But attenuated and killed vaccines still had risks. If a killed vaccine was not properly manufactured, it could contain some portion of live germs, as happened with one of the makers of the first polio vaccine. And a live attenuated vaccine could always mutate back into a virulent form. In either case, the vaccine would cause the very disease it was designed to prevent, not only in the unlucky patient but potentially in a new contagious outbreak.

Subunit vaccines

A way to prevent this risk is by giving the patient, not an entire virus or bacterium, not even a weakened or inactivated one, but just a portion of the pathogen.

This works because of the way the immune system functions. In essence, it detects foreign substances in the body and produces new molecules, called antibodies, that bind to these substances and get in their way, preventing them from doing damage. This process takes time for a new, never-before-seen infection, but after the first encounter, a record of the antibody is stored in the body’s immunological memory, which enables a quicker reaction to subsequent infection. A foreign substance that stimulates the production of antibodies is called an antigen.

All immunization works by this process of priming the immunological memory using antigens. The key observation is that even a piece of the pathogen can be used as an antigen, and the antibodies thus generated are effective against the full pathogen itself. An antigen that is not a pathogen is exactly what we want: a substance that produces immunity without producing disease.

For example, consider the SARS-CoV-2 virus that causes covid. You’ve probably seen it rendered as a spiky ball. Those spikes are crucial to the virus’s function: they stick to your body’s cells like tentacles, as the first step of the infection. A subunit covid vaccine, then, works by injecting just the spike into the body, rather than the full virus. The body learns to generate antibodies against the spike, and those antibodies are effective against covid itself. The big advantage of this, of course, is that a single piece of a pathogen cannot replicate and thus cannot cause an infection or become contagious.

But how is the subunit antigen to be manufactured? Inactivated or attenuated vaccines can start with the original virus or bacterium and grow it in culture. Subunit vaccines can be created in a similar way, by culturing the pathogen and then breaking it apart in order to extract the desired piece. With modern biotech, however, there are other ways. If the antigen is a protein (as in the case of the covid spike), it can be manufactured in genetically engineered microbes. Start with a single-celled organism such as E. coli or baker’s yeast. Insert the DNA that codes for the subunit protein into its genome using recombinant DNA technology. Replicate these cells until you have a whole vat of them creating vaccine proteins for you. (The same technology makes other synthetic biologics, such as insulin.)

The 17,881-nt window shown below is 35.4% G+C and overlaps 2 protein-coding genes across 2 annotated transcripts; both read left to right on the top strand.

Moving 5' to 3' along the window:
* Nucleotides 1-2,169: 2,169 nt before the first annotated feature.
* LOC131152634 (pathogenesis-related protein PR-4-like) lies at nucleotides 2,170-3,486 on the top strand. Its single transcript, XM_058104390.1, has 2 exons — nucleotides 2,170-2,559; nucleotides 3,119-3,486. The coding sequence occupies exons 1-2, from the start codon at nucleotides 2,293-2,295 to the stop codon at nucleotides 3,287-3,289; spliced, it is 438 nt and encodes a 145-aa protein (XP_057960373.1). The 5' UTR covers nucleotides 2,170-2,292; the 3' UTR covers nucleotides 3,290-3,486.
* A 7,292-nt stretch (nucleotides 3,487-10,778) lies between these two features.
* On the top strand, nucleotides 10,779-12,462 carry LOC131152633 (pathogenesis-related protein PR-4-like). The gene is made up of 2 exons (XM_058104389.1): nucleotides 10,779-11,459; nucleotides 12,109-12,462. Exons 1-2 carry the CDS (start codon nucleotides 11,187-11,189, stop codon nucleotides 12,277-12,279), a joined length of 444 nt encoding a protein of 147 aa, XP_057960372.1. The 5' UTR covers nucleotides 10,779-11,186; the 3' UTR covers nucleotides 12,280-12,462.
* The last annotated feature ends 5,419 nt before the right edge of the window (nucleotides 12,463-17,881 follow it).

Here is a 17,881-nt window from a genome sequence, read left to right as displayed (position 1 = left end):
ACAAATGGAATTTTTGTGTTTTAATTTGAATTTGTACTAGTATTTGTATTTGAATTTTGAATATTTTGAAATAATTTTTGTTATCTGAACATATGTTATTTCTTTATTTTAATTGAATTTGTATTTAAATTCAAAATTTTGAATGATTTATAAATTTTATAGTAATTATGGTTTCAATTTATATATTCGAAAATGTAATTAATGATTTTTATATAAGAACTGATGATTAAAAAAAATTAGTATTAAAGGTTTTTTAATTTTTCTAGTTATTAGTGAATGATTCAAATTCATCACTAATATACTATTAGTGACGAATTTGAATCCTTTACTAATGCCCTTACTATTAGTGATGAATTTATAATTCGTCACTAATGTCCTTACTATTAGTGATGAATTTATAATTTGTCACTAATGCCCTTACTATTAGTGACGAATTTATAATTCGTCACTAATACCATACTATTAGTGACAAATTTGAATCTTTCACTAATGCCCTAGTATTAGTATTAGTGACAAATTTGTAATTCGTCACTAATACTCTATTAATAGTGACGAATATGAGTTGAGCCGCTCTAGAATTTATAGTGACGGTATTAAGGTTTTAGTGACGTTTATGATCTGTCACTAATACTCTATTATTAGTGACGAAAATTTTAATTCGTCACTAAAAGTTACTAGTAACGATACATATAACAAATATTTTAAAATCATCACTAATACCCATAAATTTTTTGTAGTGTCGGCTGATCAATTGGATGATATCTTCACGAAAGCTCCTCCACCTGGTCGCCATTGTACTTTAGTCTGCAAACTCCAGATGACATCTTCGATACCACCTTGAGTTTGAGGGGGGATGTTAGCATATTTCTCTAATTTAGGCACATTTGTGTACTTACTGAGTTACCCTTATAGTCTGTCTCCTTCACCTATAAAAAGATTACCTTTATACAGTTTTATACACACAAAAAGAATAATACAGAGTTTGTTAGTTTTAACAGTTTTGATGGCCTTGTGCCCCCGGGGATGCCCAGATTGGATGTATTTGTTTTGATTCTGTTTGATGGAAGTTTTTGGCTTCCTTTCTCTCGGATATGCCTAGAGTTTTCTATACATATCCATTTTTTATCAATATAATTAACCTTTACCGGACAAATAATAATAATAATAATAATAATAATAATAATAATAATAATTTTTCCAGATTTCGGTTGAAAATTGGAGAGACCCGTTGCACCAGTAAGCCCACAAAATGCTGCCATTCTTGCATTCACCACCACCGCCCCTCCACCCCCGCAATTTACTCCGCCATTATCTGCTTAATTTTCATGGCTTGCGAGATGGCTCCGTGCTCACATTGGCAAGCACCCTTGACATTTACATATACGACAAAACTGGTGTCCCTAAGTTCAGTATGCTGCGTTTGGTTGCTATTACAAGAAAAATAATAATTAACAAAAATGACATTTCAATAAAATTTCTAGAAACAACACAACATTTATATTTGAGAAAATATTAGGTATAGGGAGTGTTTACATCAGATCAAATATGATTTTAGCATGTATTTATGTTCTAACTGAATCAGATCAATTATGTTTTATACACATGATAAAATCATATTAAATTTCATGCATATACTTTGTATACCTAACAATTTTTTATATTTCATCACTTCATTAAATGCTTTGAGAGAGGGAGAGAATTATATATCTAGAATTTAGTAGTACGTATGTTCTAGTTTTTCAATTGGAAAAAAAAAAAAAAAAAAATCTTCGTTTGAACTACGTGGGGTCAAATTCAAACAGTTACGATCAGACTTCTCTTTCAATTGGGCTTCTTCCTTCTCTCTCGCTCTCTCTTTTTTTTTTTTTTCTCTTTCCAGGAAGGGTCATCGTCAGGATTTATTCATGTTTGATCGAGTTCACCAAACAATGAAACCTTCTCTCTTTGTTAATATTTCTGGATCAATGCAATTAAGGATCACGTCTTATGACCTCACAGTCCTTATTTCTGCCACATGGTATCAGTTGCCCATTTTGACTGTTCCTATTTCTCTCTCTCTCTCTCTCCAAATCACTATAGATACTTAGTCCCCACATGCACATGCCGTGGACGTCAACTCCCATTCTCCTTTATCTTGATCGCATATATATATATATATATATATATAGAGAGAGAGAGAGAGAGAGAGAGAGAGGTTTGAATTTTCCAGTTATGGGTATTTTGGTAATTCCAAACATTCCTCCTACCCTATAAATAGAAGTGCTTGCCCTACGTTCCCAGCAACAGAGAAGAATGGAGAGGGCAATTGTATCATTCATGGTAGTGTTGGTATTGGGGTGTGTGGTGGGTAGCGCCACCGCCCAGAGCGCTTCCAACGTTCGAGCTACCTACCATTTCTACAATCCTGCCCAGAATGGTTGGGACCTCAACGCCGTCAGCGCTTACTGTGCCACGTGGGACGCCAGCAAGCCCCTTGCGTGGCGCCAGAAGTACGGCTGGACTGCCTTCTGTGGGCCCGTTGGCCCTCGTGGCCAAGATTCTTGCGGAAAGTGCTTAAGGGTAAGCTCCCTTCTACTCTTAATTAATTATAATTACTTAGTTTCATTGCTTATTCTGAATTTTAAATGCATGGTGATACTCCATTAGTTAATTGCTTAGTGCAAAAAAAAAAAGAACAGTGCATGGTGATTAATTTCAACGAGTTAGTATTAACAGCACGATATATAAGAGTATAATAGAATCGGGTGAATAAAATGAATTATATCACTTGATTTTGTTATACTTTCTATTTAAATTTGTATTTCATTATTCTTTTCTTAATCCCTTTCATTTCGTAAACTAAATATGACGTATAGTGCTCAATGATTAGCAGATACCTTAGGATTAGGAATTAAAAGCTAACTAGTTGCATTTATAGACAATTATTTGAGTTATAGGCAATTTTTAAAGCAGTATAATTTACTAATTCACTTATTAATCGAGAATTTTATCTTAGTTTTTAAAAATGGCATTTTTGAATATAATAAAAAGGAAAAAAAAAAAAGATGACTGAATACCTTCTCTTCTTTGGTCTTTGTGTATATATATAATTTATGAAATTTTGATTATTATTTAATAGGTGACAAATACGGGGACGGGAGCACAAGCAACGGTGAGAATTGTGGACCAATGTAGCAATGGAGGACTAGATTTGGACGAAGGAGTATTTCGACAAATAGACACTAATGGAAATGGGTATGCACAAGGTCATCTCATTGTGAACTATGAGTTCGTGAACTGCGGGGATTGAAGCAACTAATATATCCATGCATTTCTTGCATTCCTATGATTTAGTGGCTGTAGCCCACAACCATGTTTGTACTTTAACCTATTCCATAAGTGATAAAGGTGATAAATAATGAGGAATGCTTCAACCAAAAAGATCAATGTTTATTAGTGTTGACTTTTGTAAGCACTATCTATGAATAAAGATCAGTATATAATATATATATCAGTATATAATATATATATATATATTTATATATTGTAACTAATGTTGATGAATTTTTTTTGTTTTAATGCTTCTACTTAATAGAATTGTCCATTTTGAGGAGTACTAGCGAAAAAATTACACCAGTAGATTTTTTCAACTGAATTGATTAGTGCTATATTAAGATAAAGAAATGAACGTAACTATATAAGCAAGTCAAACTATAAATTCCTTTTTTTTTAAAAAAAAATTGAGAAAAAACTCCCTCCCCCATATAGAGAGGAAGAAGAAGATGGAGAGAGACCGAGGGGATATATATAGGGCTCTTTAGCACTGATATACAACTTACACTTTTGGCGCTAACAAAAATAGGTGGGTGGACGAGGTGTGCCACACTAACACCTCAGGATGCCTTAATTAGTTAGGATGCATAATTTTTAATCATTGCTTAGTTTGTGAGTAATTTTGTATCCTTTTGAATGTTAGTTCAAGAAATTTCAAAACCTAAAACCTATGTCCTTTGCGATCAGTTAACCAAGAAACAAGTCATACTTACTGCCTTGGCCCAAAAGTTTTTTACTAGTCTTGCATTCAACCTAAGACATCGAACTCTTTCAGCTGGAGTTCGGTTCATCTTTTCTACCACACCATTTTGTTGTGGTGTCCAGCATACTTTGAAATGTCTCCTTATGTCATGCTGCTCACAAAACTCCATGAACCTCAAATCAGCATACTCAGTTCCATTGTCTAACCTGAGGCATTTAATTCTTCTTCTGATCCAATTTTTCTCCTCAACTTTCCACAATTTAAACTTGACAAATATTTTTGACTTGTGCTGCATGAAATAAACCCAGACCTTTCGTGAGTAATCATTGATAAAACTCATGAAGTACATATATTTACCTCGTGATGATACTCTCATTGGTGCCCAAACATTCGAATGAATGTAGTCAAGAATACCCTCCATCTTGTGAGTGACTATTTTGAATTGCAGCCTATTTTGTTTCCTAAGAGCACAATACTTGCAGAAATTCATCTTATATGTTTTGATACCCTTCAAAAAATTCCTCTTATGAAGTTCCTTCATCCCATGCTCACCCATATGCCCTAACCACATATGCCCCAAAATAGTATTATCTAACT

RNA vaccines take this idea the next logical step.

RNA vaccines

A yeast cell can function as a biological factory, producing proteins according to a programmed genetic code. But every cell in your body is also such a factory, with the same fundamental machinery.

An RNA vaccine skips the step of programming single-celled organisms to produce the antigen for us: it sends the genetic code for the antigen directly to your own cells, and they produce the antigen. These vaccines, then, are the only kind that do not inject the antigen directly into the body; genetic instructions are injected instead. (Note that, unlike with recombinant DNA technology, the DNA of your cells is not modified.)

To my (limited) understanding, this does not produce a significantly different immune response than injecting the antigen directly. However, it makes a big difference in how these vaccines are designed, developed, and manufactured, which affects our ability to respond quickly to new outbreaks such as covid. Once the virus’s genetic code is sequenced, the virus itself does not need to be handled in order to create a vaccine. The vaccine is based entirely on genetic material, and can be created using genetic synthesis techniques. Every pathogen is different in how it can be grown in culture, and in what it takes to inactivate it, weaken it, or break it apart into subunits. Genetic techniques, by contrast, can be much more standardized. This doesn’t make the development of these vaccines trivial; there are still many problems to be solved for each one (such as the delivery mechanism to get it into the cells, where the genetic program will be executed). But as we are seeing, their development can be significantly faster than traditional techniques.

When you get your covid shot (probably in 2021), take a moment to think back on the 300 years of progress that got us to this point.

Comment: LessWrong, Reddit